As students start getting ready to go back to school, some of them are also getting ready to embark upon a new year of greening their campuses. Green America editorial fellow Sari Amiel discovered five inspiring examples of how students are making their campuses more socially just and environmentally sustainable. Every Monday and Wednesday from August 14th through August 27th, we’ll post one of Sari’s stories here on our blog.

A USAS "speak-out" demonstration marked the six-month anniversary of the Rana Plaza garment factory collapse.

A USAS “speak-out” demonstration marked the six-month anniversary of the Rana Plaza garment factory collapse.

When New York University’s Student & Labor Action Movement (SLAM) is not actively influencing its university’s policies, the group is opening students’ eyes to the abuses that foreign and domestic laborers face on a regular basis.

Each year, SLAM works on three to four major projects. Its labor committee alternates between protesting local injustices and participating in national campaigns that United Students against Sweatshops (USAS), of which SLAM is a chapter, organizes.

“Difficult working conditions is a universal issue,” says junior Anne Falcon. “We work on international solidarity campaigns, which just show how everything is interconnected… Fighting issues here [in New York] reverberates around the world.”

This past year, SLAM worked on USAS’ End Deathtraps campaign. This movement arose in response to the collapse of the Bangladeshi Rana Plaza factory, which caused 1,137 deaths. Just prior to the building’s collapse, garment workers had been ordered to return to their stations even after local police had deemed the building unsafe.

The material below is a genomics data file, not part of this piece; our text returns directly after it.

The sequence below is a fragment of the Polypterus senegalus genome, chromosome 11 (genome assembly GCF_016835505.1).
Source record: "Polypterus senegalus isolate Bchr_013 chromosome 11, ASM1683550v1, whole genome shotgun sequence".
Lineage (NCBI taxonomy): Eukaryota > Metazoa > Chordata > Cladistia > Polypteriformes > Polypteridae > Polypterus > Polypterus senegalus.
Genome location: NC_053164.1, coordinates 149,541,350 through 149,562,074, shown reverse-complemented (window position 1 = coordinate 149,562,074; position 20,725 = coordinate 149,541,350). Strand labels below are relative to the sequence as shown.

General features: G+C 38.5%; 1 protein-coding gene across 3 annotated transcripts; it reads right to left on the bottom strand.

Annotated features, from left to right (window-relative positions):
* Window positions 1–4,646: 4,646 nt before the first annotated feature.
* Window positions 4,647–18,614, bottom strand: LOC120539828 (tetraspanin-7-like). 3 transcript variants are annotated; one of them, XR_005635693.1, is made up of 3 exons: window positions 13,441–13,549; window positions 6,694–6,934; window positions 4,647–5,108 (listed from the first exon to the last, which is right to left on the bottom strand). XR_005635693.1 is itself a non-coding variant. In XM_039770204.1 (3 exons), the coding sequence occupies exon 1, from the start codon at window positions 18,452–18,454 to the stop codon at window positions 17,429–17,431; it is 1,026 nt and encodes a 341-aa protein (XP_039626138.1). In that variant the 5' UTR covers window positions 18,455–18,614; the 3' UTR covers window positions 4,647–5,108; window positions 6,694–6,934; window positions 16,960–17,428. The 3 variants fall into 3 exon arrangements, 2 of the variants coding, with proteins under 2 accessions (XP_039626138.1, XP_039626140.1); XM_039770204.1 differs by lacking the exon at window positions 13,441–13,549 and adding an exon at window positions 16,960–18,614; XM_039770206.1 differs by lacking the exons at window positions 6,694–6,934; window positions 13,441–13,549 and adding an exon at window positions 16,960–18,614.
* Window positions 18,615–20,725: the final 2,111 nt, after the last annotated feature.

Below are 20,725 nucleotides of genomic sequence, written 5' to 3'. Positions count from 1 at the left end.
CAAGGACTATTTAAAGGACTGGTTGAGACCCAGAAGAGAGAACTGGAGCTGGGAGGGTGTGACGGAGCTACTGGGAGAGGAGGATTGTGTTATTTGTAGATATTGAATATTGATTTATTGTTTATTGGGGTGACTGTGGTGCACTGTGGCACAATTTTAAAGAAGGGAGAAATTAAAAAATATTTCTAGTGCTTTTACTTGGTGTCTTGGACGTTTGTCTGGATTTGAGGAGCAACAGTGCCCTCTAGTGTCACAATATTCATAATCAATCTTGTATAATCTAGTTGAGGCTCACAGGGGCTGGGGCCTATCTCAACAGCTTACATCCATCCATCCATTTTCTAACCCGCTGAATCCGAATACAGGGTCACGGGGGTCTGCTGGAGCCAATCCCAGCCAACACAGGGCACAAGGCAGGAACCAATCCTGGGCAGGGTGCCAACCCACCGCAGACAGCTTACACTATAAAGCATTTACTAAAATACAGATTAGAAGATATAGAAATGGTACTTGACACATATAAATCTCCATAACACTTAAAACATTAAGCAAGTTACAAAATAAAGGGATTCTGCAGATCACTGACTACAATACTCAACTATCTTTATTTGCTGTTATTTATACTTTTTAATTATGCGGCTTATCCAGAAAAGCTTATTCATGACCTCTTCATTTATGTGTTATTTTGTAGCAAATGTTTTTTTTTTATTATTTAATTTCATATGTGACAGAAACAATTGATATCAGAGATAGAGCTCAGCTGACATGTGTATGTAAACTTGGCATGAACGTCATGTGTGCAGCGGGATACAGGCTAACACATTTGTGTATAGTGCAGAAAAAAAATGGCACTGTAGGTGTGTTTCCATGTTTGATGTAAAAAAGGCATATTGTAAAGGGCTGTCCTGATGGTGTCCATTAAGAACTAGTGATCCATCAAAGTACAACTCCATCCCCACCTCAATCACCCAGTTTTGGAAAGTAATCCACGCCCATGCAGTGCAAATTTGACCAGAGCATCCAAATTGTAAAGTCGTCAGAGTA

As part of the campaign, SLAM asked NYU’s administration to change its Labor Code of Conduct, which outlines its clothes suppliers’ responsibilities, so that these companies are required to sign The Accord on Fire and Building Safety in Bangladesh. This Accord is a legally binding document that requires retailers to take meaningful steps to improve workers’ safety at their supplier factories.

SLAM also organized a die-in as part of the campaign.  In this event, students laid in the hallway outside a meeting of the University Senate, which has both student and faculty members. After persuading the University Senate to pass a resolution in favor of changing the Code of Conduct, the group sang carols about workers’ rights outside the president’s office.

On May 1, the End Deathtraps fight continued with SLAM’s four-hour sit-in at the university’s Gould Welcome Center. The group urged NYU to stop purchasing JanSport merchandise due to the sweatshops that VF Corporation, its parent company, does business with in Bangladesh. SLAM was granted a meeting with university officials, and, five days later, NYU stated that it would stop placing orders with JanSport unless it and VF signed the Accord. For Falcon, this sit-in was the most difficult event to plan and participate in.